I know it's easy to fall into the confirmation bias trap -- accepting a claim because it's in line with what you already believed, be it that all conservatives are violent gun nuts, all liberals scheming slimeballs, all Muslims potential suicide bombers, all religious people starry-eyed fanatics, all atheists amoral agents of Satan himself.  It takes work to counter our tendency to swallow whole any evidence of what we already believed.

But you know what?  You have to do it.  Because otherwise you become prey to the aforementioned crazies and promoters of fake news clickbait.  If you don't corroborate what you post, you're not supporting your beliefs; you're playing right into the hands of people who are trying to use your singleminded adherence to your sense of correctness to achieve their own ends.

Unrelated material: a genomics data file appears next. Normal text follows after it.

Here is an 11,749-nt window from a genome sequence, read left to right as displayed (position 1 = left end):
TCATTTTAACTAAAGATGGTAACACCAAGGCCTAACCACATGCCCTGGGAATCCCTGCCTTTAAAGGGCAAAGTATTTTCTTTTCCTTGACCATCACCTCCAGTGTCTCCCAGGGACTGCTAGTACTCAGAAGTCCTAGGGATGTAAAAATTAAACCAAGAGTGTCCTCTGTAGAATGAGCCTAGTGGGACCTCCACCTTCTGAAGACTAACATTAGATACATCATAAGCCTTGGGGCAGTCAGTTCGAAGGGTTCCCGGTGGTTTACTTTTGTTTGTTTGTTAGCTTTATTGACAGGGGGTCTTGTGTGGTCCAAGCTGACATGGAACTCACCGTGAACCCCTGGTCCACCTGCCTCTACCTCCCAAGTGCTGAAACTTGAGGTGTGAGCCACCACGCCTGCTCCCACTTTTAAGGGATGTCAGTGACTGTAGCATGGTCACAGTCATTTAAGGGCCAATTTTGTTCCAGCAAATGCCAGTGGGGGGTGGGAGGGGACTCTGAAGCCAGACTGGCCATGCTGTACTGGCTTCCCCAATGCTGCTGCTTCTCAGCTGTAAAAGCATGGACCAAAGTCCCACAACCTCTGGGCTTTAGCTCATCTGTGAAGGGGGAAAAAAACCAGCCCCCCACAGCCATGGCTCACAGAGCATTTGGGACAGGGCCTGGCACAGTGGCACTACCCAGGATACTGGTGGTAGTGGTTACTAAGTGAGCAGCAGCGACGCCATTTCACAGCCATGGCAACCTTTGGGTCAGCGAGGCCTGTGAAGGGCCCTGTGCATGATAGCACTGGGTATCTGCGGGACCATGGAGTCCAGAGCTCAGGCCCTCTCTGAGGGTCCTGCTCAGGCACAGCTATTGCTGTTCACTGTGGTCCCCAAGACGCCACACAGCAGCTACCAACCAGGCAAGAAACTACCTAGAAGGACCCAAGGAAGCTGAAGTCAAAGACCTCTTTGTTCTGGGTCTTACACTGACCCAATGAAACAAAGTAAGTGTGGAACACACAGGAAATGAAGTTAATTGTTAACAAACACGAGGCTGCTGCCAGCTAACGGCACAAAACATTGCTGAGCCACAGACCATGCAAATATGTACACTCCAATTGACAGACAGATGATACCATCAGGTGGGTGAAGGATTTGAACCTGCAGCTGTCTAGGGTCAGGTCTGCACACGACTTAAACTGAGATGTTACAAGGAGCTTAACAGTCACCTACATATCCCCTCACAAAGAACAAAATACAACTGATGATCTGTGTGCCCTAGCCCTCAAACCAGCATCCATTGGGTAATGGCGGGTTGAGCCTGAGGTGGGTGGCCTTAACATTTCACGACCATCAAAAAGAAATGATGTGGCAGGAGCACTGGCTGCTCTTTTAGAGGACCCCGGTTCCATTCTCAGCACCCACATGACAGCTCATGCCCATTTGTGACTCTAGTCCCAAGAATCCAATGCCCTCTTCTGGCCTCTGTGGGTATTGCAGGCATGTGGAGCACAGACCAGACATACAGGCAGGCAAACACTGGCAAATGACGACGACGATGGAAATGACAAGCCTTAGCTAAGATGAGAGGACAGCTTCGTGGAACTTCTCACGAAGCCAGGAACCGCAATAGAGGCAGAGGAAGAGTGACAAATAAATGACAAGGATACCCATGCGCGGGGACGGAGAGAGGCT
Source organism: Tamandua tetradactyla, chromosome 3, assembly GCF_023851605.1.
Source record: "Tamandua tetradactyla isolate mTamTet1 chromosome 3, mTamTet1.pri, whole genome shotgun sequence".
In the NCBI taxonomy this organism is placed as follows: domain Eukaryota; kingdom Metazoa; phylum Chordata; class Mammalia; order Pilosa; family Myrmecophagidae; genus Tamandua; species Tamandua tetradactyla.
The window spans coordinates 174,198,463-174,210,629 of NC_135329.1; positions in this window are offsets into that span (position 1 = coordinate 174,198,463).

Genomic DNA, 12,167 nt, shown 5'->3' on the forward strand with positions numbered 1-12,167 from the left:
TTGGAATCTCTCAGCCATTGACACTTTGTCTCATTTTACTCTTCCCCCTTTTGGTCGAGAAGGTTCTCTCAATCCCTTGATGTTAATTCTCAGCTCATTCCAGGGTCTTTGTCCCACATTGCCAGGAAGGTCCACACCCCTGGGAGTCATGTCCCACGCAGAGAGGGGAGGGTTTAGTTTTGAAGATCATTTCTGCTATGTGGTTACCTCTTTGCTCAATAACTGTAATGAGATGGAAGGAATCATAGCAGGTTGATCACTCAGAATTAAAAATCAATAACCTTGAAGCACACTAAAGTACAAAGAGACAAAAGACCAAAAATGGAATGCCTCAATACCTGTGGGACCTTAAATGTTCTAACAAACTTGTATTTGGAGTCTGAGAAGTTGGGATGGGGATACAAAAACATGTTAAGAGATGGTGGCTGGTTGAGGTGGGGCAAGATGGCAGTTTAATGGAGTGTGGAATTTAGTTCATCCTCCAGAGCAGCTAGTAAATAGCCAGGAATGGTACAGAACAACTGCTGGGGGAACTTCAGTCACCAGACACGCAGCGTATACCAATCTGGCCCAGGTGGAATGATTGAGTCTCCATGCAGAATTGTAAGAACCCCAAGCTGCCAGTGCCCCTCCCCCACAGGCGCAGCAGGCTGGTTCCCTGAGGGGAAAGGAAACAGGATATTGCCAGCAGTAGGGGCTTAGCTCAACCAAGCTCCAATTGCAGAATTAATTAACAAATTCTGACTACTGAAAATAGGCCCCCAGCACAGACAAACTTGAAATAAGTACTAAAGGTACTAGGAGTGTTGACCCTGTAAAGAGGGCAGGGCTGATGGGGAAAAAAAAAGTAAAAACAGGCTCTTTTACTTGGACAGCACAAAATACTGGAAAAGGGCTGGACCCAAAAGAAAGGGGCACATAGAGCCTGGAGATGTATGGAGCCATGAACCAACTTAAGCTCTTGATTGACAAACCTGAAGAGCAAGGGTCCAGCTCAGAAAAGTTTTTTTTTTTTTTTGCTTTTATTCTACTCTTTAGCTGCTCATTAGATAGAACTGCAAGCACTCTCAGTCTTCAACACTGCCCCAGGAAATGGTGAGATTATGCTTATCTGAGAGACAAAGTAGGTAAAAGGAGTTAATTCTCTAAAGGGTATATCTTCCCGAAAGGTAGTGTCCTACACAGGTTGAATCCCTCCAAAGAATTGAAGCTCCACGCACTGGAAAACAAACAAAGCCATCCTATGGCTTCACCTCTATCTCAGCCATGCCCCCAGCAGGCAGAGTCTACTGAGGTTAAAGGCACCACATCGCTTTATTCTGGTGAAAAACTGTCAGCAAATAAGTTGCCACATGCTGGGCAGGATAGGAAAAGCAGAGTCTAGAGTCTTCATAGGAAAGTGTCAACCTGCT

At the time of this writing, we know next to nothing about Devin Patrick Kelley other than his military record and jail time.  We don't know which, if any, political affiliation he had, whether or not he was religious, whether he was an activist or simply someone who wanted to kill people.  So all of this speculation, all of these specious claims, are entirely vacuous.

Presumably at some point we'll know more about Kelley.  At the moment, we don't.